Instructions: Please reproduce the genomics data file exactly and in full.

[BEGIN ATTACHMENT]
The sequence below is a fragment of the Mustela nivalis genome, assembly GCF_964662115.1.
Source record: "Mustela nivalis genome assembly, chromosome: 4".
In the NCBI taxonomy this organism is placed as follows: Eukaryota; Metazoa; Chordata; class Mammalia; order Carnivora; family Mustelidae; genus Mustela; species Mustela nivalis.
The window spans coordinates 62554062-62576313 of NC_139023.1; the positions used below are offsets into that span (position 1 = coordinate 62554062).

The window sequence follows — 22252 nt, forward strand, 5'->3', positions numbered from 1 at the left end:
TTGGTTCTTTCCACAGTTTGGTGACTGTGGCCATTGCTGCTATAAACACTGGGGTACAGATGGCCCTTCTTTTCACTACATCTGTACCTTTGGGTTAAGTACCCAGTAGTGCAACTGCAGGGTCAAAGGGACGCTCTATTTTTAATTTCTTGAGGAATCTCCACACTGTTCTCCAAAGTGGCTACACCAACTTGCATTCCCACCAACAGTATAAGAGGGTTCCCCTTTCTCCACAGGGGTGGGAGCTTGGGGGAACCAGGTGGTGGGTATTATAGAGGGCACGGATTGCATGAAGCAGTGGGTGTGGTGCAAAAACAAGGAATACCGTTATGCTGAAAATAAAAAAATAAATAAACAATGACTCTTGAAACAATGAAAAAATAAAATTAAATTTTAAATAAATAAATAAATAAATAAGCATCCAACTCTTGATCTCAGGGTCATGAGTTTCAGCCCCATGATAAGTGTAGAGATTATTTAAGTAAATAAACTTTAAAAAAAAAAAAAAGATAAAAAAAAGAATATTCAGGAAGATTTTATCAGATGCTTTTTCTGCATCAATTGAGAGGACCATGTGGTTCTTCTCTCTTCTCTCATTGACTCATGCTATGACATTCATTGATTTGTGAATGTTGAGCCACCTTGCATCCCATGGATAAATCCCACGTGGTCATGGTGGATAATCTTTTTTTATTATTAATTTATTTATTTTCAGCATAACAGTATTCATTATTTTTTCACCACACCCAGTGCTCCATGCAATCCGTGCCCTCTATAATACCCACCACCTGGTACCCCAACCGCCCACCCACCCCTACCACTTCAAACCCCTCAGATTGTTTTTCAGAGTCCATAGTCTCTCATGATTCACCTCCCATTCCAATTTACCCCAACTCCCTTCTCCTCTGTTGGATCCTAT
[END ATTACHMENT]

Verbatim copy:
The sequence below is a fragment of the Mustela nivalis genome, assembly GCF_964662115.1.
Source record: "Mustela nivalis genome assembly, chromosome: 4".
In the NCBI taxonomy this organism is placed as follows: Eukaryota; Metazoa; Chordata; class Mammalia; order Carnivora; family Mustelidae; genus Mustela; species Mustela nivalis.
The window spans coordinates 62554062-62576313 of NC_139023.1; the positions used below are offsets into that span (position 1 = coordinate 62554062).

The window sequence follows — 22252 nt, forward strand, 5'->3', positions numbered from 1 at the left end:
TTGGTTCTTTCCACAGTTTGGTGACTGTGGCCATTGCTGCTATAAACACTGGGGTACAGATGGCCCTTCTTTTCACTACATCTGTACCTTTGGGTTAAGTACCCAGTAGTGCAACTGCAGGGTCAAAGGGACGCTCTATTTTTAATTTCTTGAGGAATCTCCACACTGTTCTCCAAAGTGGCTACACCAACTTGCATTCCCACCAACAGTATAAGAGGGTTCCCCTTTCTCCACAGGGGTGGGAGCTTGGGGGAACCAGGTGGTGGGTATTATAGAGGGCACGGATTGCATGAAGCAGTGGGTGTGGTGCAAAAACAAGGAATACCGTTATGCTGAAAATAAAAAAATAAATAAACAATGACTCTTGAAACAATGAAAAAATAAAATTAAATTTTAAATAAATAAATAAATAAATAAGCATCCAACTCTTGATCTCAGGGTCATGAGTTTCAGCCCCATGATAAGTGTAGAGATTATTTAAGTAAATAAACTTTAAAAAAAAAAAAAAGATAAAAAAAAGAATATTCAGGAAGATTTTATCAGATGCTTTTTCTGCATCAATTGAGAGGACCATGTGGTTCTTCTCTCTTCTCTCATTGACTCATGCTATGACATTCATTGATTTGTGAATGTTGAGCCACCTTGCATCCCATGGATAAATCCCACGTGGTCATGGTGGATAATCTTTTTTTATTATTAATTTATTTATTTTCAGCATAACAGTATTCATTATTTTTTCACCACACCCAGTGCTCCATGCAATCCGTGCCCTCTATAATACCCACCACCTGGTACCCCAACCGCCCACCCACCCCTACCACTTCAAACCCCTCAGATTGTTTTTCAGAGTCCATAGTCTCTCATGATTCACCTCCCATTCCAATTTACCCCAACTCCCTTCTCCTCTGTTGGATCCTAT